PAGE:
Faltering Rondon, Sanchez cause ugly trickle-down for ’pen
Cleveland — Nobody is trying to make excuses for the collective struggles of the bullpen through 10 games. Least of whom, manager Brad Ausmus.
“The Wilson brothers (Alex and Justin, not technically brothers) and K-Rod (Francisco Rodriguez) have done their job,” Ausmus said before the game Saturday. “We just need more consistent outings from the other guys.
“And it boils down to throwing strikes. We just haven’t been throwing strikes; we haven’t been getting ahead of hitters. You just can’t do that at the major-league level, especially against good hitters.”
Tigers relievers have allowed an untenable 14 of 21 inherited runners to score, including five Friday night as they nearly squandered a six-run lead in the ninth.
The bullpen has allowed an American League-high 29 runs. The 6.96 ERA and 1.73 WHIP rank 13th out of 15.
“We can’t have a six-run lead in the eighth and ninth innings and have to use our set-up man and closer,” Ausmus said Friday night. “We’ve got to pitch better. We can’t keep getting behind guys and walking guys. That can’t happen. That’s not a formula for winning, and if we continue we won’t win.”
No excuses, but there are mitigating circumstances. The depth the Tigers thought they had in the bullpen coming out of spring training was hamstrung by the early struggles of both Bruce Rondon and Anibal Sanchez.
Rondon was expected to be the eighth-inning set-up man, which would lengthen the bullpen roles — Justin Wilson in the seventh, Alex Wilson and Shane Greene in the fifth and sixth, Kyle Ryan in either long relief of situational roles.
Rondon faltered and was sent back to Toledo, which pushed the others up the ladder. And Sanchez’s struggles as the long man has forced the Tigers to dip into their reserves at Toledo — Joe Jimenez, Williams Cuevas and, on Saturday, Warwick Saupold.
The bullpen was used for 21 innings in the seven-game home stand and three more Friday night. It’s a lot.
“The starting pitchers, a lot of them, are basically maxed out at 100 pitches their first couple of starts,” Ausmus said. “Then throw in the fact we have three young pitchers we want to be at least a little cautious with (Daniel Norris, Matthew Boyd and Michael Fulmer) — that combined with relievers trying to get into the rhythm of the season, get used to their useage — I think there is an evolution there.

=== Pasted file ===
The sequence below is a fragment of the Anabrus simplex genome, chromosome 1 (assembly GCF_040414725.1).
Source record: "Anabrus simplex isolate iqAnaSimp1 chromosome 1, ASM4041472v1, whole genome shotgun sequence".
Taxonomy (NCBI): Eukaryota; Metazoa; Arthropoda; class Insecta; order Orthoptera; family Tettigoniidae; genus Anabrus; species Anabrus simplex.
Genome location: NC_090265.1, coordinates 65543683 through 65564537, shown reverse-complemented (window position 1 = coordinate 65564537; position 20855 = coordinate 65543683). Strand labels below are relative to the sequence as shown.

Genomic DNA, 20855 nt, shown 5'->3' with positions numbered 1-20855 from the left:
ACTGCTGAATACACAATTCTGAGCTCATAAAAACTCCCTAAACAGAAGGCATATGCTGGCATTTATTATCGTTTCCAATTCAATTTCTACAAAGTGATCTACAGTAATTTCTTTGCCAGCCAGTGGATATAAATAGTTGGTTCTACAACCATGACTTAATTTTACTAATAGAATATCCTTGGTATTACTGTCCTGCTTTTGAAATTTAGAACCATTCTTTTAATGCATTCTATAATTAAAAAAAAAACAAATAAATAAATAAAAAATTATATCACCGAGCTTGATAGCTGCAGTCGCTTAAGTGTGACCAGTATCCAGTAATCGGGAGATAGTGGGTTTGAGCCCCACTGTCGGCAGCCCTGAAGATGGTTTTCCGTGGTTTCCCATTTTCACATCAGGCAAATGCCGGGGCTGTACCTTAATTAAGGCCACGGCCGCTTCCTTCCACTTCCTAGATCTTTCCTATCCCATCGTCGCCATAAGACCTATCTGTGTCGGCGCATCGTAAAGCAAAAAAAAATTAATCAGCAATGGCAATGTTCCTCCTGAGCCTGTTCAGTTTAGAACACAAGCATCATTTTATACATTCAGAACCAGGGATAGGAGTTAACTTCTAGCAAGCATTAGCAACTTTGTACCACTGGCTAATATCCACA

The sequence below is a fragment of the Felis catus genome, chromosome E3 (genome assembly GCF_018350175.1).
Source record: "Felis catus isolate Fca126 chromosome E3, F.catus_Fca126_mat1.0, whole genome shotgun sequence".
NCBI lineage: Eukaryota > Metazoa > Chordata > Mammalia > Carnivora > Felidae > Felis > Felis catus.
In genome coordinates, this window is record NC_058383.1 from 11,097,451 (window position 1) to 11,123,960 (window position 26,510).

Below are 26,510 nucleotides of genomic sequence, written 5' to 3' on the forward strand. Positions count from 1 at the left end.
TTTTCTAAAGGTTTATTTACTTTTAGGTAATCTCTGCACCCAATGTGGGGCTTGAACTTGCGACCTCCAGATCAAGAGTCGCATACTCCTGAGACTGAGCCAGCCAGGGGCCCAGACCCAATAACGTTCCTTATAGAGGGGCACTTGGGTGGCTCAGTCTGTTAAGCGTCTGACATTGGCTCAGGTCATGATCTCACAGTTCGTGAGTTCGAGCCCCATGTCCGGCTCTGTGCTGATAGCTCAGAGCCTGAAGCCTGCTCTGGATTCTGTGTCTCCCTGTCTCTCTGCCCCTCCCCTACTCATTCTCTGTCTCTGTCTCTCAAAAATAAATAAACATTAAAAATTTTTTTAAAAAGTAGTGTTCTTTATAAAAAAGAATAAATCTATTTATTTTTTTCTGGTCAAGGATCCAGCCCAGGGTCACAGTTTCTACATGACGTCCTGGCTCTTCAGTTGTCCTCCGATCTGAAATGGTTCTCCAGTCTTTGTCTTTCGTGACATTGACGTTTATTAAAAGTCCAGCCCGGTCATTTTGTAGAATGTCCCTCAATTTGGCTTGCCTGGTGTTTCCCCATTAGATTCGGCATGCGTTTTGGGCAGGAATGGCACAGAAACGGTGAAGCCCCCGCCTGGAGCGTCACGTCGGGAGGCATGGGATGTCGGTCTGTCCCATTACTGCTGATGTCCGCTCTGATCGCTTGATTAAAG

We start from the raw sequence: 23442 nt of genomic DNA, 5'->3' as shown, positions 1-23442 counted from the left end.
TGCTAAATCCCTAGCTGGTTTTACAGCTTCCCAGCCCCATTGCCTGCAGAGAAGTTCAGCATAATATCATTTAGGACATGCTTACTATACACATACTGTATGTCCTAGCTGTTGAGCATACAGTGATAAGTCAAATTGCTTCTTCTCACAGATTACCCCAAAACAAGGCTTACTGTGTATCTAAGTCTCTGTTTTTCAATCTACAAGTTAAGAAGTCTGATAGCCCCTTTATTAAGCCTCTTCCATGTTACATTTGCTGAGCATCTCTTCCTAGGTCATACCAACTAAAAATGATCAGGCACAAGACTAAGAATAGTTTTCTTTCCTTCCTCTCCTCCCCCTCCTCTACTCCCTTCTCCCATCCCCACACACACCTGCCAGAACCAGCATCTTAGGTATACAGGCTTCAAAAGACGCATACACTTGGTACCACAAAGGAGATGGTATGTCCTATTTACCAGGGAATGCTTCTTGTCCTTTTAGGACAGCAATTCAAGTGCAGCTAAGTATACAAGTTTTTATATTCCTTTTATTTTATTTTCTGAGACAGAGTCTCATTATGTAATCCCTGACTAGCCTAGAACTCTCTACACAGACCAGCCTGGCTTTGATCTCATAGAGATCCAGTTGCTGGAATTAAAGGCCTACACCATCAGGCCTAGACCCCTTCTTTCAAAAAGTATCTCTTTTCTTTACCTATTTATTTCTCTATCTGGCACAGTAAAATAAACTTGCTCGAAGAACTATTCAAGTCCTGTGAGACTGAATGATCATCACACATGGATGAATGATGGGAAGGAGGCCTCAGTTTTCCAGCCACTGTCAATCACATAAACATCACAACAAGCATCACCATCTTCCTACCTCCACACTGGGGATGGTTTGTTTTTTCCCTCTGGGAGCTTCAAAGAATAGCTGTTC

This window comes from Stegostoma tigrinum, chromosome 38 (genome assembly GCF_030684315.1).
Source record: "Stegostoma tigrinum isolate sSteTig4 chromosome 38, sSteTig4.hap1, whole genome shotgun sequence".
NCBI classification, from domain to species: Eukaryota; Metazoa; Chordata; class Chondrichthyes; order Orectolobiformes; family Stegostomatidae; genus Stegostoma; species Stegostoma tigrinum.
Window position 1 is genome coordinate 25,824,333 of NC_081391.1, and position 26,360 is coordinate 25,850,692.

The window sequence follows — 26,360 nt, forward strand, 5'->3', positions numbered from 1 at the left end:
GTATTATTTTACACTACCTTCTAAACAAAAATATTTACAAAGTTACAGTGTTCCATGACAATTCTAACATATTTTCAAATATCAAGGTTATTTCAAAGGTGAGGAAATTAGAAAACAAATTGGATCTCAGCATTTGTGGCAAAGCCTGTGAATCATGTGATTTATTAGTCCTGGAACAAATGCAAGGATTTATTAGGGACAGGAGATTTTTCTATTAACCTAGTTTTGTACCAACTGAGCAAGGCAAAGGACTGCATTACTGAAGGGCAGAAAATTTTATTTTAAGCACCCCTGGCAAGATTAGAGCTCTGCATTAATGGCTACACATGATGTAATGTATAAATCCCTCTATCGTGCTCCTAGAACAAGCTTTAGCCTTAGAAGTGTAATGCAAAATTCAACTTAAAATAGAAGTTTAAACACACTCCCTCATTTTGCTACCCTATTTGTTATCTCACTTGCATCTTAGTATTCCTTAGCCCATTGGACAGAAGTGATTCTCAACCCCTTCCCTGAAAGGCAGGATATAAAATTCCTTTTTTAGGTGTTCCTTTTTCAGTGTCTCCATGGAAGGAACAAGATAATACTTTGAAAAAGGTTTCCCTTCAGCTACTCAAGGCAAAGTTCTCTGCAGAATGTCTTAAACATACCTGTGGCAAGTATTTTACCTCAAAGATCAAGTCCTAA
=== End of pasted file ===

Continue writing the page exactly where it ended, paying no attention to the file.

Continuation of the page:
“Once you get through April, everything is back to normal.”
Think about this: For seven weeks in spring training, relievers came to the park knowing exactly what inning they would pitch every day. They warmed up once for one pre-determined inning.
They pitched back-to-back days just once, at the end of camp.
Compare that to what Greene went through this week. On Monday, he warmed up twice and didn’t get into the game. On Tuesday, he faced three batters. He warmed up again on Wednesday without being used, then he threw 29 pitches in two innings on Thursday.
That’s why he wasn’t available Friday night.
“People wonder why I didn’t use a guy,” Ausmus said. “The fact is, he was up in the bullpen two times and we got him up again. I feel like early in April, it’s best to stay away from him in that situation because we are going to need him in August.”
And a manager should be able to trust the sixth and seventh relievers in the pen with a six-run lead in the eighth and ninth innings.
Enter Saupold, the Australian-born right-hander, got the call at 11:30 p.m. Friday and made the one hour, 40-minute drive to Cleveland Saturday morning.
“I was stoked,” he said.
He made two strong starts for the Mud Hens, the last was Wednesday. He allowed just two runs on 102/3 innings with nine strikeouts.
“I hadn’t been paying too much attention to what was happening (with the Tigers) just because our games were going on down there,” he said. “But the next I think I know, I see a guy leaving. And then the next thing I know, another guy is leaving. Now it’s my turn.
“I just want to come in and do my job, give us a chance to win.”
Blaine Hardy, who began the season with the Tigers while Ryan was on paternity leave, is eligible to be recalled on Monday.
He pitched a scoreless inning with the Tigers with two strikeouts against the White Sox April 6, but, by rule, he had to wait 10 days before being called back up.